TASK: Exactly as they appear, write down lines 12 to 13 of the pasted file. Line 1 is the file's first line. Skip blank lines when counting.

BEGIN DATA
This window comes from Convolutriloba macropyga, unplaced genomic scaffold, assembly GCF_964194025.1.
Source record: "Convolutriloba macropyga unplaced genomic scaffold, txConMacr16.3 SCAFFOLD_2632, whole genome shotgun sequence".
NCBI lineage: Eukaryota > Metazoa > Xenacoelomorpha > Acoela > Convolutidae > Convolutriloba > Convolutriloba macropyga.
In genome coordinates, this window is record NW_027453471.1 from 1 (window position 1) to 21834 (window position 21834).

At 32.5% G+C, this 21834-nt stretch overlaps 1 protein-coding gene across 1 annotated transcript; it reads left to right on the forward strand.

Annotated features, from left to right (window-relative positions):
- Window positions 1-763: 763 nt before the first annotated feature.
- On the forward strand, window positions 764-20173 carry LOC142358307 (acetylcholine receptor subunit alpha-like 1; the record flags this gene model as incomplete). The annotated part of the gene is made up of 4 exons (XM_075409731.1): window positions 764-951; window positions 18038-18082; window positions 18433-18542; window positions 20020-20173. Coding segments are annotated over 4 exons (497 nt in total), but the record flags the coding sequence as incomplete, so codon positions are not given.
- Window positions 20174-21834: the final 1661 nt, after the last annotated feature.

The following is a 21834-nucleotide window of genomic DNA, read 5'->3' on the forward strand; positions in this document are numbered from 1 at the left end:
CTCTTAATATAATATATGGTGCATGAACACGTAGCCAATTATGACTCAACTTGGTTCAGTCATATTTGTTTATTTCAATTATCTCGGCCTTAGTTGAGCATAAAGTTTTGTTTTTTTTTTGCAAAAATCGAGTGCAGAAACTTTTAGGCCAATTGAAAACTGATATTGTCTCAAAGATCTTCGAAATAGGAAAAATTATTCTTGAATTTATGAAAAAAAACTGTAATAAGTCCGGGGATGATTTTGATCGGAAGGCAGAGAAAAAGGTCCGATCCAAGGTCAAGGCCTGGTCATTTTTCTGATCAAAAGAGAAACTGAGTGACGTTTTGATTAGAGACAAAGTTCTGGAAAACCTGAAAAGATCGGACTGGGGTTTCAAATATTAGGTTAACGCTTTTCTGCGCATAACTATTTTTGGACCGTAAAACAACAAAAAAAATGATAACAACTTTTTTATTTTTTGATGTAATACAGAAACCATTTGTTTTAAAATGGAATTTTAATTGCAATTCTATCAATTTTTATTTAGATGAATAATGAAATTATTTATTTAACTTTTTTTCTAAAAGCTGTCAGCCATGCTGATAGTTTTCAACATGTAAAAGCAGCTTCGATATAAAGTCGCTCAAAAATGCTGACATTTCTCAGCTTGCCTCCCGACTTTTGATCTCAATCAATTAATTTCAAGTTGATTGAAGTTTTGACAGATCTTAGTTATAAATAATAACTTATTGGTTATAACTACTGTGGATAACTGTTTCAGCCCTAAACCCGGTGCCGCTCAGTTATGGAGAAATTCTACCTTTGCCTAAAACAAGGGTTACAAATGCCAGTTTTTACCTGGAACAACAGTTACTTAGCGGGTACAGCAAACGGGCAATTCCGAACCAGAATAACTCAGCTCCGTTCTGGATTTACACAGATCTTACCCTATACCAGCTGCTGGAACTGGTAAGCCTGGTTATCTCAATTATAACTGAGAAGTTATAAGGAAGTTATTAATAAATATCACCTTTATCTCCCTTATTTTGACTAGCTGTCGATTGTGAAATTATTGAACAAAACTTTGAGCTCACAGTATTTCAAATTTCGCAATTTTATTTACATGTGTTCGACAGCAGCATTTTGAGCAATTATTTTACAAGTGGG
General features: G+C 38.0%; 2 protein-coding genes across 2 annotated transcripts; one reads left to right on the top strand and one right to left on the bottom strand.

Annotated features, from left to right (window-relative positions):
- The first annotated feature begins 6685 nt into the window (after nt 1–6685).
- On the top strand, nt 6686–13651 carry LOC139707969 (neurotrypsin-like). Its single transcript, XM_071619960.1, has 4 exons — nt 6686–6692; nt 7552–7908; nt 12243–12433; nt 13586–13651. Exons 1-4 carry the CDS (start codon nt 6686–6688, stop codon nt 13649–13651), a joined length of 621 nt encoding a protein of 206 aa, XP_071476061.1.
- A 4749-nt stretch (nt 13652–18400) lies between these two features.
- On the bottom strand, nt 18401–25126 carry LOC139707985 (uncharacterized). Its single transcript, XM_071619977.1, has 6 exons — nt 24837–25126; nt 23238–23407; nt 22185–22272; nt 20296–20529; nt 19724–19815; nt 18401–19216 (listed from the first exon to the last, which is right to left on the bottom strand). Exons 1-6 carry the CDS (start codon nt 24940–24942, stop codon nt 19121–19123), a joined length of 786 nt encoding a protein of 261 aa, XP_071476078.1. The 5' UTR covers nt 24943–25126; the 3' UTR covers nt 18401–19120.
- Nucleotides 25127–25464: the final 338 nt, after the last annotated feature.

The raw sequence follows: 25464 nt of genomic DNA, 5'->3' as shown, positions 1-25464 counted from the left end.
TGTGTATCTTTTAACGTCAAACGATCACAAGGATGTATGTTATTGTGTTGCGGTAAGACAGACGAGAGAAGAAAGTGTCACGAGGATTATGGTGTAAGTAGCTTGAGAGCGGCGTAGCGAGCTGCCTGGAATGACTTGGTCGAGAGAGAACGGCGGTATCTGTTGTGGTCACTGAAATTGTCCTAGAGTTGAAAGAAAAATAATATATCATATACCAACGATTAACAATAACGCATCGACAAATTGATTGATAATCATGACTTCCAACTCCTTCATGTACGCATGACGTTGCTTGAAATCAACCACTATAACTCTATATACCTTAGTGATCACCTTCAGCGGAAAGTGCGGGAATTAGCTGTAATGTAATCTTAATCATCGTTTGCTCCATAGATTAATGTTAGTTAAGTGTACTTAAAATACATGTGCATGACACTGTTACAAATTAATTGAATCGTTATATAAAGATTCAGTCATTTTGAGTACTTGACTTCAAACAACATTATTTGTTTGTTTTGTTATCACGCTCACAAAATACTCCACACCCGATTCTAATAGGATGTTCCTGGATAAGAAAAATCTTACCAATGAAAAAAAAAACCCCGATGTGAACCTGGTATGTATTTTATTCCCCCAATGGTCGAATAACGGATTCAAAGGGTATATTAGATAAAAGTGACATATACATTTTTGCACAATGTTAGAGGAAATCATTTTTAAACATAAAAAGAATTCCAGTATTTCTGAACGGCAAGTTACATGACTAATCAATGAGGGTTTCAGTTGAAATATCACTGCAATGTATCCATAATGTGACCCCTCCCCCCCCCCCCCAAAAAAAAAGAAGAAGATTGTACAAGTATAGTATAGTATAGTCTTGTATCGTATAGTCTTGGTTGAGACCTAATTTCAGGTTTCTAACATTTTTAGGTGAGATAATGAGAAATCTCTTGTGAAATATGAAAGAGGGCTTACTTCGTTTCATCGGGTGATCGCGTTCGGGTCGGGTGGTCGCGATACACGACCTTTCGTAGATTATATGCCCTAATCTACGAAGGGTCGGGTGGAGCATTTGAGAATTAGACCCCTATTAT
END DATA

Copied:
General features: G+C 38.0%; 2 protein-coding genes across 2 annotated transcripts; one reads left to right on the top strand and one right to left on the bottom strand.

Annotated features, from left to right (window-relative positions):